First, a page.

The Black Pearl Summary

Scott O'Dell

The Black Pearl

  • Plot overview and analysis written by an experienced literary critic.
  • Full study guide for this title currently under development.
  • To be notified when we launch a full study guide, please contact us.

The Black Pearl Summary

SuperSummary, a modern alternative to SparkNotes and CliffsNotes, offers high-quality study guides that feature detailed chapter summaries and analysis of major themes, characters, quotes, and essay topics.  This one-page guide includes a plot summary and brief analysis of The Black Pearl by Scott O’Dell.

The Black Pearl by Scott O’Dell is a short young adult novel. Winner of the Newbery Honor, it was published in 1967 and has since stood alongside O’Dell’s other works, including Island of the Blue Dolphins for which he received the Newbery Medal, as a classic. The Black Pearl is a coming-of-age story that follows 16-year old Ramon Salazar and his life in the city of La Paz on the Baja peninsula.

Ramon works in the pearl fishing industry alongside his father, Blas Salazar, who is one of the most famous pearl dealers in Baja California and runs a pearl business. Salazar’s best diver is Gaspar Ruiz, otherwise known as the ‘Sevillano.’ While an accomplished diver, the Sevillano is also something of a braggart and likes to tell Ramon of his adventures.

Eager to impress the Sevillano, Ramon convinces local pearl seller Soto Luzon to teach him how to dive for pearls in the nearby lagoon. Soto Luzon, a local Indian, is prone to superstition and warns Ramon that the Manta Diablo, a gigantic manta ray, lives in a cave in the lagoon.  Ramon disregards this warning and continues to practice diving in the lagoon. On his fourth day out in the water, Ramon finds the Pearl of Heaven. His dreams of glory and acceptance by the Sevillano, it seems, will come true.

When Ramon returns with the Pearl of Heaven, Soto Luzon is fearful and will not agree to share the earnings with Ramon. He insists that the pearl belongs to the Manta Diablo.

Meanwhile, the Salazar family and the rest of La Paz are excited about the find. Blas Salazar attempts to sell the pearl, but decides to give the pearl to a church after his attempt was unsuccessful. By donating the proceeds to God, Blas estimates, he will ensure the safety of his fleet and his company rather than incur the wrath of the Manta Diablo, if such a thing exists.

During the next trip out to sea, however, Blas and the rest of his crew are drowned and his fleet sunk. The storm itself is not particularly strong, making the devastation all the more bizarre. Only the Sevillano survives.

When Ramon learns that his father is gone along with his fleet, he believes Soto Luzon was right and is determined to return the Pearl of Heaven to the Manta Diablo. He plucks the pearl from the Madonna statue on which it sits in the church and rows out to the lagoon to return the pearl. The Sevillano, however, wants the pearl for himself and intercepts Ramon on his boat. Just as the Sevillano is about to claim the pearl for himself, the Manta Diablo appears and circles the boat. The Sevillano harpoons the manta but gets caught in the rope during the act. The creature pulls the Sevillano into the sea and drowns the man.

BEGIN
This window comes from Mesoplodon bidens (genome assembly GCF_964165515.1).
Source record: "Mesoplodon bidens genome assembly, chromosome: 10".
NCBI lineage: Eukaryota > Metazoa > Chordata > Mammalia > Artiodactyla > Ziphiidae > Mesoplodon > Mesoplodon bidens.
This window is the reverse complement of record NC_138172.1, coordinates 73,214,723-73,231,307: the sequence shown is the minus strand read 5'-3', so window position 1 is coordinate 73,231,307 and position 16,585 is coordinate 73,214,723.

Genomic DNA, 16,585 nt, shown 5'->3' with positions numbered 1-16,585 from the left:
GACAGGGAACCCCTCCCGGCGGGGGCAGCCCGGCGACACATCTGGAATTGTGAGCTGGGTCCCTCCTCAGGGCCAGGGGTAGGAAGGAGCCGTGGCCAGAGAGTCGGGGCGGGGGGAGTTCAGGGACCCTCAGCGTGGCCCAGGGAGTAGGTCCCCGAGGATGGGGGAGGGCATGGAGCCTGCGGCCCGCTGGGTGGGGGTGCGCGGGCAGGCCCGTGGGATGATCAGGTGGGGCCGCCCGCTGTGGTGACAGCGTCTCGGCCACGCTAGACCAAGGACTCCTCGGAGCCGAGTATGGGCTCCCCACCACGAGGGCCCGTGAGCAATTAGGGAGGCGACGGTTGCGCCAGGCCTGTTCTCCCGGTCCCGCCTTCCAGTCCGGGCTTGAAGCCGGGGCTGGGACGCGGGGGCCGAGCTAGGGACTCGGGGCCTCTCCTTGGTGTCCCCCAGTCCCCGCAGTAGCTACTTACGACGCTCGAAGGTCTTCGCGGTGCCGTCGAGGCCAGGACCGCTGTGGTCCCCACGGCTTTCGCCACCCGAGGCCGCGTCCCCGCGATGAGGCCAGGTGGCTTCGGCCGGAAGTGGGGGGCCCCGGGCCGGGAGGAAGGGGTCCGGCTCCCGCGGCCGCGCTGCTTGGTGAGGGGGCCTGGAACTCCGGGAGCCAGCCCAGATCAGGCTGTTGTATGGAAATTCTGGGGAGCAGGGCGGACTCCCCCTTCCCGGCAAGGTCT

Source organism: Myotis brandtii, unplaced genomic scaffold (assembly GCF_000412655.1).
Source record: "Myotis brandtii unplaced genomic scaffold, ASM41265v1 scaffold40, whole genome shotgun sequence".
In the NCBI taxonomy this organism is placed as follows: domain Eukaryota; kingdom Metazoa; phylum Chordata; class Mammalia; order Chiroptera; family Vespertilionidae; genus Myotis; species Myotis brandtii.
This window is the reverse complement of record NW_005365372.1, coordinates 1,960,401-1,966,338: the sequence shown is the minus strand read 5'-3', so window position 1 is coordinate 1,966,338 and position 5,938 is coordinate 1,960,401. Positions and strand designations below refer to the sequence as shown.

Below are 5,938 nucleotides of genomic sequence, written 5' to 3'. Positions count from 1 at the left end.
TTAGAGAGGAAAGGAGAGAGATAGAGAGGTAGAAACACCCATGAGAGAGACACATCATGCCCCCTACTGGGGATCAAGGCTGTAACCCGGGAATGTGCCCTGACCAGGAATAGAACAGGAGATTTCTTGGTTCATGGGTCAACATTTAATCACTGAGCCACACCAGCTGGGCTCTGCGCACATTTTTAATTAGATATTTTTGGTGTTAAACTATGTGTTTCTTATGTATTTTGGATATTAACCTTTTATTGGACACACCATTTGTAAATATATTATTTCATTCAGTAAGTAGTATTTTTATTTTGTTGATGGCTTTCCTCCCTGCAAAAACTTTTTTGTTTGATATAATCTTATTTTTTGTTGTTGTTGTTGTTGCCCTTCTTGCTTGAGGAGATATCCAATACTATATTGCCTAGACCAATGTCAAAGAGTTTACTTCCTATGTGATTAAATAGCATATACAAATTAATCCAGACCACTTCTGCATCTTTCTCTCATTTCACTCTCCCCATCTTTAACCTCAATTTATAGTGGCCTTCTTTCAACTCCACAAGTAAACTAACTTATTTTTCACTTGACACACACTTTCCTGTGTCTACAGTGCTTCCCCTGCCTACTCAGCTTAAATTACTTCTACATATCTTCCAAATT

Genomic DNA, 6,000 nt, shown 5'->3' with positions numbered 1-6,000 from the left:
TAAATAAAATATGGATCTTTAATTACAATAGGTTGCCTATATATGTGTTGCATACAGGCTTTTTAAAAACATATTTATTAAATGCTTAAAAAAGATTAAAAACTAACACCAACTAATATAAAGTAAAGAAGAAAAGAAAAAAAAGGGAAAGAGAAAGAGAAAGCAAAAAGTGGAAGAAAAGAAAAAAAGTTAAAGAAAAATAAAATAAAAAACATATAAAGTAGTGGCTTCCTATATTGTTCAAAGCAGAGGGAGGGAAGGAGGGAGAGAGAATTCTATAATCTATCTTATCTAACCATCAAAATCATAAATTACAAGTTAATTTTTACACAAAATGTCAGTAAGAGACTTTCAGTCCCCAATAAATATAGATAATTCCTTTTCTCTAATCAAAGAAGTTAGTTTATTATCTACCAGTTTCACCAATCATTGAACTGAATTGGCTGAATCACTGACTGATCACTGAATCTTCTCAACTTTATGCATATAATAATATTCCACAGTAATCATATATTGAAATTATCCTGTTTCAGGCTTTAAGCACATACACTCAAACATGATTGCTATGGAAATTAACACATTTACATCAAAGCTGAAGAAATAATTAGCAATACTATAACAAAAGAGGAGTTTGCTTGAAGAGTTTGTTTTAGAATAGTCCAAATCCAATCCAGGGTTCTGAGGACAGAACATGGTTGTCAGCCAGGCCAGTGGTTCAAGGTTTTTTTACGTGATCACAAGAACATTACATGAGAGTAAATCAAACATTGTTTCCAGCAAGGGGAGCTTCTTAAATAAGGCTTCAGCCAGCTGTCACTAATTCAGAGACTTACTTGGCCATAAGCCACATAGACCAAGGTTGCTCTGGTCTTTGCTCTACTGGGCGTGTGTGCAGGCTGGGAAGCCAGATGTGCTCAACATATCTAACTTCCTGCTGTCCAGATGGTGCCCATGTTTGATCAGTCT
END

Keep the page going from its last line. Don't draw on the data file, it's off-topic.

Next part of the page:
Convinced that the pearl should remain at the church, Ramon rows back ashore and places the pearl back in the hands of the Madonna.

A classic coming-of-age story, The Black Pearl follows a young person who is all too eager to grow up. While the setting is unfamiliar to most, it presents a unique situation in which to portray a child’s impatience to reach manhood. Facing ordeals, conflicting with parents and other adults, and understanding the limitations of man in a natural world are all necessary to achieve maturation, according to O’Dell’s interpretation of Ramon’s experiences.

Another major theme of the story is the value, or lack thereof, of superstition. The town speaks of the Manta Diablo with frightened reverence, and with sometimes incorrect information. Ramon’s opinion of the creature changes over the course of the book, from childhood boogey monster, to superstition, to evil itself, to an ordinary, albeit large creature in a rational world. In the end, it’s the acts of man that are the greatest obstacle for Ramon, not the whim of the creature.

The Manta Diablo itself acts as a bridge to the centuries-old quest genre. In The Black Pearl, a young unproven ‘hero’ must earn glory by obtaining a rare and priceless item but face countless obstacles along the way. The Manta Diablo recalls ancient monsters such as dragons in medieval tales of heroes, or any assortment of monsters, both wicked and helpful, in Greek mythology. Boastful, The Sevillano smacks of Ancient Greece’s mythological heroes such as Achilles or Hercules: strong and accomplished but proud and greedy to a fault.

Lastly, the book is an easy and enjoyable read for most ages; it’s feasibly read in one sitting.  The several different conflicts are an introduction to young readers to the basic conflicts found in books: man vs. man, man vs. nature, and even man vs. the supernatural. Under this microscope, young readers can also understand how evil can wear many different faces.